** Pulled from http://www.bernardcornwell.net **
The first hurdle of any new writer (other than writing the book, of course) is getting a manuscript onto a real person’s desk instead of onto the slush pile (the slush pile is the vast heap of unsolicited manuscripts which turn up at all publishers’ offices and which rarely get read), and my advice has always been to find an agent – how do you find an agent? Go to your local library and consult The Writer’s and Artist’s Yearbook (or its equivalent in the US). Or subscribe to Publisher’s Weekly or The Bookseller and read the trade columns – or write to an author you like and ask for a recommendation. But do make sure you pick the right agent. There’s no point in sending fiction to an agent who only deals in non-fiction. I also object to agents who charge a reading fee. I know that many agents hate reading the vast number of manuscripts that come their way, but it’s their job, damn it, and making the writer pay them to do it is cheap.
You can, of course, approach a publisher directly. No reputable publisher will cheat you, but you will not get as good a deal as you would with an agent’s help. Publishing contracts are complicated, and if you don’t understand the minutiae of foreign rights, discounted books, blah blah blah, then you will be negotiating from a position of weakness. Agents do understand these things, and agents also know which editors are looking out for particular books and, better still, they often have more time to nurture a new writer than a publisher might have.
If you’ve written a good book you’ll have little trouble finding an agent, but what is a good book? The Historical Novel Society recently polled every publisher about what they were looking for in a manuscript and received all sorts of unhelpful replies – ‘page turners,’ or ‘best-sellers’, or ‘originality’, which is fine, but what are those things? For a first novelist, sitting at home and writing into the terrible void, it is an acute question, and I had better say right away that I do not think I can provide the answer, but hope at least to put down some markers. The cop-out response is to offer the American judge’s definition of pornography; we may not be able to define it, but we know it when we see it, but that is simply not true of manuscripts. Think how many publishers turned down Day of the Jackal? Or, more recently, Dava Sobel’s Longitude? Or, most famously, the vast number who rejected Harry Potter! We might produce the most sparkling, page-turning, original manuscript, and it can still get turned down (luckily for some of us the opposite is also true).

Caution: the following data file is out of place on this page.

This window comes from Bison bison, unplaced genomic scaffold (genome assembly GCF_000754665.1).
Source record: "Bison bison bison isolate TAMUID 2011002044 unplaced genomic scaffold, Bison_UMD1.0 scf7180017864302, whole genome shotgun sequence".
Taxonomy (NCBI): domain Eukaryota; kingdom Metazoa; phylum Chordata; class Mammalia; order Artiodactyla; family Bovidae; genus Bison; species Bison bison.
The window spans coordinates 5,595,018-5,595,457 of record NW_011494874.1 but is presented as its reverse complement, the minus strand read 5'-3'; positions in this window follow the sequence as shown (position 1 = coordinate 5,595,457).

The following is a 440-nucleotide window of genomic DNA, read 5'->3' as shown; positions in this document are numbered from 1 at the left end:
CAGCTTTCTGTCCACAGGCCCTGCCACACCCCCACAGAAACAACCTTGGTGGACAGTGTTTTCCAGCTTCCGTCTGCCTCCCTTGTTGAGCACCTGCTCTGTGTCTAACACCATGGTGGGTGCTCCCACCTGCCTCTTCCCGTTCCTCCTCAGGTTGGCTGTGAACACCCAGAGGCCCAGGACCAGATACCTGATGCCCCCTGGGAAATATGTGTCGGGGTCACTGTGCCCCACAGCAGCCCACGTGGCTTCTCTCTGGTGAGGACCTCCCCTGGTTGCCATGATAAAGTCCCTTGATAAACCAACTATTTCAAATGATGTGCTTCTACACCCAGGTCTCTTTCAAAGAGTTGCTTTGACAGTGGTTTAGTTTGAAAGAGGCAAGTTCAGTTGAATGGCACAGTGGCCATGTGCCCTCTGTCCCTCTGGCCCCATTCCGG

But there are some clues in the responses of the publishers to the Historical Novel Society’s questions. ‘An original voice’, one said, while another asked for ‘drive’, which I suppose means enthusiasm, and if you are not enthusiastic about your book then it will show. Writing is not supposed to be a labour, but a joy. I do not speak here of literature, about which I know nothing, but the business of writing readable stories, and to the best of my knowledge no-one is forced into doing that. We do it because we think it is better than working, and because it is enjoyable, and though the production of a first (and second, or twentieth) manuscript can be a very hard labour, it must not show in the finished product. Writing is fun, honest!